Tuesday, July 29, 2014

Jodorowsky's DUNE

So, from friend Jeff we heard about the documentary about a never-made film, Alejandro Jodorowsky's DUNE (circa 1974).* Given how much we enjoyed LOST IN LA MANCHA [2002], the highly informative and entertaining documentary about Terry Gilliam's disastrous attempt to film a Johnny Depp movie in Spain (the project collapsed after a day and a half of shooting), it seemed like this would be something worth watching as well.  And it was, though not in the sense that it made me think that the unmade movie it's about would have been worth watching. On the contrary, it's v. evident that DUNE fans dodged a bullet when Jodorowsky's pie-in-the-sky we'll-do-this, we'll-do-that deflated like a house of cards upon first contact with reality. Gilliam at least produced enough footage to make a thirty-second trailer; Alejandro never got further than a storyboard. And the acid-trip** movie he intended reminded me not of anything to do with Frank Herbert's work but instead of John Boorman's abandoned LORD OF THE RINGS script (also from the early/mid-seventies), which similarly would have been a trippy dippy abomination, had it ever gotten filmed.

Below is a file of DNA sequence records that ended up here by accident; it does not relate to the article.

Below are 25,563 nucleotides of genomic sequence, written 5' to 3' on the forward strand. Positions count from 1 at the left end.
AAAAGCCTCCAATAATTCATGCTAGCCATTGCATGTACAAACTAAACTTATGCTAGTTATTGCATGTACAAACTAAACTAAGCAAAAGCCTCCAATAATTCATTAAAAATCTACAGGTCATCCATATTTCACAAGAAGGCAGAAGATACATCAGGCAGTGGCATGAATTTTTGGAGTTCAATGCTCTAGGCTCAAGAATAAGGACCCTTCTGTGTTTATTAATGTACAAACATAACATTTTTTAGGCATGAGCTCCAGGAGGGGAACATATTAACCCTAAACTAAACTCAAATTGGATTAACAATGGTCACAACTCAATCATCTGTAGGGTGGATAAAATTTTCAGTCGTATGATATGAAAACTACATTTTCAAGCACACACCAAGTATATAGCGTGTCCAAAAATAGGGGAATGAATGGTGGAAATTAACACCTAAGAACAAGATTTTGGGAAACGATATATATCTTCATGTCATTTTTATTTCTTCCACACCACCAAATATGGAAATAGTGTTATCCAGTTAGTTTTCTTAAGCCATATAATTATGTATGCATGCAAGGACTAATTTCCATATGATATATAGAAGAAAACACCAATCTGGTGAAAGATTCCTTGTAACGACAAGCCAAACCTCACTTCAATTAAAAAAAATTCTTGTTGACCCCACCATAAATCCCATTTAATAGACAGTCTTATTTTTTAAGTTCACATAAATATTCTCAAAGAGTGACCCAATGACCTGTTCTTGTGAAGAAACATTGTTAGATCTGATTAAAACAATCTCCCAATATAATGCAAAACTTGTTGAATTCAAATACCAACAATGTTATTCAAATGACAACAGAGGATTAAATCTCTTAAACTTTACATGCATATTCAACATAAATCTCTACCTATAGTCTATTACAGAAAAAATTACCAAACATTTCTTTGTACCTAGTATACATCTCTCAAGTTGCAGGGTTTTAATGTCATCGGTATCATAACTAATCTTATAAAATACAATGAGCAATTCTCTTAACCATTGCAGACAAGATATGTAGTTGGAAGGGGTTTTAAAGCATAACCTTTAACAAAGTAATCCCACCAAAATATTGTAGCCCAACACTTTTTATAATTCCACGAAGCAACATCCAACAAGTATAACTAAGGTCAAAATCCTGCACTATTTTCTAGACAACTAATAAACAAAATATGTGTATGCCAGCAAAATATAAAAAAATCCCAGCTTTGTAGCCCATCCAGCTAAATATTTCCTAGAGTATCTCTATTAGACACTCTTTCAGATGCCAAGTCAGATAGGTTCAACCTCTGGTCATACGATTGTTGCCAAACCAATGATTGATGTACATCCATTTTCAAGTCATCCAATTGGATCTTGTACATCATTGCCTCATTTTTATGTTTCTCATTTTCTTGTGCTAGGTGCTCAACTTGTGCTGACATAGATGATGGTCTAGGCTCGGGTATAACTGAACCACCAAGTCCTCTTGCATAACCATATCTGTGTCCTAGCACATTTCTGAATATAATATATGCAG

I must say, though, that while Boorman's film would have grossly misrepresented Tolkien's novel, it's at least recognizable as the same story. I'm not sure the same can be said for what Jodorowsky would have done to Herbert's DUNE. One thing people connected with the project say over and over in the interviews in this documentary is that they'd never read the novel, knew nothing about the original book, and apparently never did bother to look up the story they were supposed to be adapting.  That's probably because 'adaptation' really doesn't begin to describe Jodorowsky's approach, as when he proudly proclaims:

"I change the end of the book . . .
It's different. It was my DUNE.
When you make a picture,
You must not respect the novel.
. . . I was raping Frank Herbert"

So, my conclusion, weird as it may seem, is that the David Lynch version so many fans hated (and which was my own introduction to Herbert's work, since I saw the film before ever reading the novel) was much, much more faithful than what this earlier adaptor wd have produced, had his project not fortunately fallen through.

--John R.

*He's since blogged about it:


**literally: he says in this documentary he wanted viewers of his film to experience all the effects of being high on LSD without actually taking the drug.